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Satisfied Client

As a very satisfied long-time public company client of Jay's firm, I could not agree more that the P-Factor matters and that anything you can do to treat your employees like human beings is worth doing, both because it is the right thing to do, and because it is good business on a number of levels. So I am 100% on board with this post. Bravo. However, as someone who has had to be part of surprising employees from time to time, and with due respect to Sir Philip Sidney, I feel the need to offer the following "Apology for Surprise."

Employee rumors are a hassle, but that is not why managers all go CTU-style.

We do it for several other very good reasons:

(1) securities laws - lay-offs can give rise to nasty SEC and stock-exchange issues if they get out before you are ready: (a) they can be material events, (b) they can cause rumors sourced to the company which can give rise to a duty to update, and (c) they can trigger immediate 8-K filings before you have your spin ready - all major IR issues at a minimum, worst case, SEC violations.  And even if only an IR issue, an IR issue is a short way of saying something that can actually unnecessarily destroy shareholder value if not managed properly

(2) accounting rules - charges need to be taken and disclosed (by both regulation and by IR best practice requirements) and they can take a while to tally up and prepare and agree on with your auditors, especially with all the managerial horse-trading and back and forth about who is in and who is out that goes on towards the end and, most importantly

(3) distraction and fear caused by a partial "leak" of info without all the facts, the full story and the necessary context, can actually irreversibly harm a business way worse by taking on a life of their own and, for example, driving good people out who you were not going to lay off, causing a worried sales person to spook a big customer with an off-hand comment, causing someone to say something to a strategic partner, traveling to your competitors or industry analysts through a grapevine that magnifies and mangles things like no game of telephone could ever do.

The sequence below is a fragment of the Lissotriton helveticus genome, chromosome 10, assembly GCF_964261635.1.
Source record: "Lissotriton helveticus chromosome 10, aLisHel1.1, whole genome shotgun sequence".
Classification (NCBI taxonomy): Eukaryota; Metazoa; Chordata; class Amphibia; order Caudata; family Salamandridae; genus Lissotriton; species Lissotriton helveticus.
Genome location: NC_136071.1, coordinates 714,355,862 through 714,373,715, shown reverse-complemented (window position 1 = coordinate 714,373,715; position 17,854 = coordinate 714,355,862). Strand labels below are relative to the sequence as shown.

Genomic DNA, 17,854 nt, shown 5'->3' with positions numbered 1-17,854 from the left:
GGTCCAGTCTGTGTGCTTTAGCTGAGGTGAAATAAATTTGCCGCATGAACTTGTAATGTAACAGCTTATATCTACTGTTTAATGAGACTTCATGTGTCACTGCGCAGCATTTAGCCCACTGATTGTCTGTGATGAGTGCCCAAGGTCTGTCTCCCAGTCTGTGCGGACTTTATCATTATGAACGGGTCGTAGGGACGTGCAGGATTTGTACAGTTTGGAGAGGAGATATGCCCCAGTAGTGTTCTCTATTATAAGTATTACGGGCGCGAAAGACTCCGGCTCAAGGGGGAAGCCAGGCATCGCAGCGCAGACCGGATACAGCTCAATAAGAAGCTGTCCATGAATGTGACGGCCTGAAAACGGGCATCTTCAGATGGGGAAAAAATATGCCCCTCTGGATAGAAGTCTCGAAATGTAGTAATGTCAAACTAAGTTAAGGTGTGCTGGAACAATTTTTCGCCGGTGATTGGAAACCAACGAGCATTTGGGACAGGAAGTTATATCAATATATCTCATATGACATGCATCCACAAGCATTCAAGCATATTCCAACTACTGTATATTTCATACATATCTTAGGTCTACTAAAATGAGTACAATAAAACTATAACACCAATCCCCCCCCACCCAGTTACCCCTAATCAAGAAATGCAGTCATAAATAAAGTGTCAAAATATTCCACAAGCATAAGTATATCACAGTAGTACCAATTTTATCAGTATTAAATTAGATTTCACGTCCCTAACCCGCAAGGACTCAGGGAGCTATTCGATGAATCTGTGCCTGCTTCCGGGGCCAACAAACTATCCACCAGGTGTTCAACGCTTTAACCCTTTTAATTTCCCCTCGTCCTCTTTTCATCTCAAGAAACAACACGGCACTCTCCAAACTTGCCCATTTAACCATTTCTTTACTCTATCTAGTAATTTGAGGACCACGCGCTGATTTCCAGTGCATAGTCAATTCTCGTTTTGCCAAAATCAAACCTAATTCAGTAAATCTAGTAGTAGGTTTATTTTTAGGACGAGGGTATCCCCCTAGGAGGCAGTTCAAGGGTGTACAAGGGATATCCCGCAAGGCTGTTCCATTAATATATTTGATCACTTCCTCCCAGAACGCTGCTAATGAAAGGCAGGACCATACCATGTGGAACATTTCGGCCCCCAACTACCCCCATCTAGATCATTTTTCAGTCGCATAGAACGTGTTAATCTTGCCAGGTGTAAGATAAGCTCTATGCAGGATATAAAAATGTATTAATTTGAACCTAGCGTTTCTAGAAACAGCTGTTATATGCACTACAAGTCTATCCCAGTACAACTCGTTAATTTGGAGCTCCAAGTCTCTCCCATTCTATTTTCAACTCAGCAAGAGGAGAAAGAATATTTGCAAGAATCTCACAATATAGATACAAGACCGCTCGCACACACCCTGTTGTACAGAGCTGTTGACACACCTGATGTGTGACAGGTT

All of these things have the potential to do real and lasting harm to a business.  Harm that in revenue terms can be measured in the tens of millions, but in market cap terms, can sometimes be measured in the hundreds of millions.  So against this backdrop, a few employee lawsuits from surprised employees are simply a cost of doing business.  You do your best to do the lay off well, and humanely as possible so as to minimize the P factor as best you can, but at the end of the day, if you get a few lawsuits from ripping the bandaid off, so be it.  The stakes are too high to do it any other way, so you play the hand you are dealt.

Employees know lay-offs suck for everyone, and that their manager and management team doesn't want to go through it any more than they do.  But when it is necessary to ensure the survival or protect the long-term health of the business, they respect a quick, clean, decisive and professionally-executed cut that gets the job done with an absolute minimum of collateral damage.  One where everything is carefully planned to allow managers to make the necessary cuts first thing and then quickly get all the "survivors" into a townhall meeting and say, "that sucked, but we did it thoughtfully and it is over and here is how we have adjusted our plans, here is how we can and will be successful and over there is the next hill we are going to go climb as a group." I submit, that in situations like this, employees don't focus on resenting the surprise, they see the necessity of it and appreciate the crispness and humaneness with which it was done.  Within the actual 2 on 1 meetings, the managers handle the human stuff as best they can to manage the shock, protect the feelings and preserve the privacy and dignity.  No perp walks, no histrionics, nice folders of benefit and out-placement info, etc.  Lay-offs suck, but in the modern capitalistic knowledge economy, unfortunately, people understand them to some degree.  Earnings pre-announcments, delayed hirings, stressed managers, scaled back incentive trips, tightened belts on expenses, all these things soften the ground plenty.  And in a VC-backed start-up, that the cost consciousness is even more accute. And no management created leak is going to get more specific than that anyway; i.e. down to the level of making someone good feel safe or warning someone likely to get cut.

So the cloak and dagger tactics endure.

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